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The 2010 Bradley Symposium: Tea Time: Can There Be a Populist Conservatism?

The 2010 Bradley Symposium: Tea Time: Can There Be a Populist Conservatism?

Off-year elections and opinion surveys suggest that the public is increasingly frustrated with the current direction of public policy. It seems to many that Washington is out of touch with the concerns of the American people, pursuing sweeping overhauls of health care, education, and environmental regulation, while ignoring immediate concerns like disappearing jobs and the likelihood of greatly increased taxes to cover runaway government spending. Clearly, liberalism has provoked a populist insurgency against its ambitious plans for making America anew. But how should American conservatism relate to this mood? After all, conservatism stands for tradition, high culture, social order, and moderation, none of which jibe well with the populist passions of the moment. Is the notion of populist conservatism an oxymoron? Or can conservatism tap into this new populist energy without compromising its essential principles?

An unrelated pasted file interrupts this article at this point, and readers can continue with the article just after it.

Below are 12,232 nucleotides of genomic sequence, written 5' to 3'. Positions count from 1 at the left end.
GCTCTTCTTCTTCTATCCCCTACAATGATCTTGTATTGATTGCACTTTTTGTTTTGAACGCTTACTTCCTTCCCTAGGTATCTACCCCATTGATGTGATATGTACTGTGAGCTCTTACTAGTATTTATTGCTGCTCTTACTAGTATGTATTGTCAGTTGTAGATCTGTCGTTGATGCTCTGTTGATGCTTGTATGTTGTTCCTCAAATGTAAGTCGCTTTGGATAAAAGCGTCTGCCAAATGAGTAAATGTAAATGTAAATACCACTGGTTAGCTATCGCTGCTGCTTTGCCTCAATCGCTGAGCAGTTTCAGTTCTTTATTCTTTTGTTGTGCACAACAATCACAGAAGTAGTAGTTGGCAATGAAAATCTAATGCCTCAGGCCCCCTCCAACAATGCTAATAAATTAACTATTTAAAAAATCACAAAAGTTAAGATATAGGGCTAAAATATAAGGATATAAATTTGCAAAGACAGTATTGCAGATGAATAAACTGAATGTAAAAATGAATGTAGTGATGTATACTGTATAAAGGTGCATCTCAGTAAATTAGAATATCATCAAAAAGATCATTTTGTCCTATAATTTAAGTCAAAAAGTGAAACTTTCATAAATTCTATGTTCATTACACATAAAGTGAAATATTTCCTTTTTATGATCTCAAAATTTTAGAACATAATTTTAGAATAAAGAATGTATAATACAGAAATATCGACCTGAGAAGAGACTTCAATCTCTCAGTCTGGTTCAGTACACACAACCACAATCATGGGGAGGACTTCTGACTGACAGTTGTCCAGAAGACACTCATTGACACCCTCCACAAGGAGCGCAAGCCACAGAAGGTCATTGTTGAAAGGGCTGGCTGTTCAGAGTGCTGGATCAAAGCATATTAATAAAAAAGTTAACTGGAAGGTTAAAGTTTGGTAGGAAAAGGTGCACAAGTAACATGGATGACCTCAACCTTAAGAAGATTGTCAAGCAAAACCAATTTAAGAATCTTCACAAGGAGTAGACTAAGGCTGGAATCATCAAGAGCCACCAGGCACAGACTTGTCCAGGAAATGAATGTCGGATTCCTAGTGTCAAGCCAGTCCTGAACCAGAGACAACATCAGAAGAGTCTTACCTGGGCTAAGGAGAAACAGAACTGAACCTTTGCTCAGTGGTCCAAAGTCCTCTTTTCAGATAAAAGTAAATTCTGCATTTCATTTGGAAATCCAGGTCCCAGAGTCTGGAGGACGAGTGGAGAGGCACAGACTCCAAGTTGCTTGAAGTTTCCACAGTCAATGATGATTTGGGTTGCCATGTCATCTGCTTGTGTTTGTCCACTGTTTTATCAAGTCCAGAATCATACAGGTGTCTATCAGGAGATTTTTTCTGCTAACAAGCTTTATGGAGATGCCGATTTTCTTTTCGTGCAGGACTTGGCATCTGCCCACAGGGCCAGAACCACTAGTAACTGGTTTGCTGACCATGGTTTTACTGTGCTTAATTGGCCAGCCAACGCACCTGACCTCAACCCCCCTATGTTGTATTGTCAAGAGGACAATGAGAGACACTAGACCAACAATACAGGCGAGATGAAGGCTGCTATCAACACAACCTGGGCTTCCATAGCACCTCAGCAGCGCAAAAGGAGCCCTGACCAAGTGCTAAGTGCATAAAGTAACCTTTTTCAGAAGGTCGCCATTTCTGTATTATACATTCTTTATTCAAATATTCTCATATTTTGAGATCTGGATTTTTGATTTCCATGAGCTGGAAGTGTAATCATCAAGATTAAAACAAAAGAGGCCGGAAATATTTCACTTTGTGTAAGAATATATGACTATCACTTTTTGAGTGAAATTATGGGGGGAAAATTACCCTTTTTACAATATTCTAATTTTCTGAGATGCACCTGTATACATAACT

Program and Panel, hosted by Hudson Institute’s Bradley Center for Philanthropy and Civic Renewal and National Affairs

Welcome by National Affairs’ Yuval Levin
Introduction by William Kristol, Weekly Standard

Panel Discussion

Question-and-answer session


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Thank you for your interest!

Congressman Mike Pence (R-IN), Panelist

Richard Army, Panelist

FreedomWorks chairman and former House Majority Leader

Michael Barone, Panelist

Washington Examiner senior political analyst and co-author of Almanac of American Politics

Jonah Goldberg, Panelist

journalist and author of Liberal Fascism

William Kristol Moderator

Founder and Editor, Weekly Standard

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